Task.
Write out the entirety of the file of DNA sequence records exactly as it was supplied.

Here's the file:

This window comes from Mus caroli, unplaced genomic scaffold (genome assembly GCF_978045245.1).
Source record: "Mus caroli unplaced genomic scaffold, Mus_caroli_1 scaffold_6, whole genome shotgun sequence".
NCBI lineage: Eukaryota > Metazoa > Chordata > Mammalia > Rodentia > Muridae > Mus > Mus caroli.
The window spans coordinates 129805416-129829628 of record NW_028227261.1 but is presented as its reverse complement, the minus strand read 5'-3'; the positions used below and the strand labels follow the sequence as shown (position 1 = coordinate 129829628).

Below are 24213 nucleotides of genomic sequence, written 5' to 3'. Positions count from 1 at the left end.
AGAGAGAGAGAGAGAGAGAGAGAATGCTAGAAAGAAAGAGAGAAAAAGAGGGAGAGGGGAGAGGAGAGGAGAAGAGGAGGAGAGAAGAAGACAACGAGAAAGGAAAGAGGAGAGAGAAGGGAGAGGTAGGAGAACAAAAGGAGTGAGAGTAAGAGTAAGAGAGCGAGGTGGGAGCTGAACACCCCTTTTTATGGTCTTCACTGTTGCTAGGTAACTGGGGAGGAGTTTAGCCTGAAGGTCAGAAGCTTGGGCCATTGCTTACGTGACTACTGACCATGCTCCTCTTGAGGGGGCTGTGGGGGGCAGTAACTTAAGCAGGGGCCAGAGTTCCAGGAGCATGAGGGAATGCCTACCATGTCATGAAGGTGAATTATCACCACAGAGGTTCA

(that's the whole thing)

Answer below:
This window comes from Mus caroli, unplaced genomic scaffold (genome assembly GCF_978045245.1).
Source record: "Mus caroli unplaced genomic scaffold, Mus_caroli_1 scaffold_6, whole genome shotgun sequence".
NCBI lineage: Eukaryota > Metazoa > Chordata > Mammalia > Rodentia > Muridae > Mus > Mus caroli.
The window spans coordinates 129805416-129829628 of record NW_028227261.1 but is presented as its reverse complement, the minus strand read 5'-3'; the positions used below and the strand labels follow the sequence as shown (position 1 = coordinate 129829628).

Below are 24213 nucleotides of genomic sequence, written 5' to 3'. Positions count from 1 at the left end.
AGAGAGAGAGAGAGAGAGAGAGAATGCTAGAAAGAAAGAGAGAAAAAGAGGGAGAGGGGAGAGGAGAGGAGAAGAGGAGGAGAGAAGAAGACAACGAGAAAGGAAAGAGGAGAGAGAAGGGAGAGGTAGGAGAACAAAAGGAGTGAGAGTAAGAGTAAGAGAGCGAGGTGGGAGCTGAACACCCCTTTTTATGGTCTTCACTGTTGCTAGGTAACTGGGGAGGAGTTTAGCCTGAAGGTCAGAAGCTTGGGCCATTGCTTACGTGACTACTGACCATGCTCCTCTTGAGGGGGCTGTGGGGGGCAGTAACTTAAGCAGGGGCCAGAGTTCCAGGAGCATGAGGGAATGCCTACCATGTCATGAAGGTGAATTATCACCACAGAGGTTCA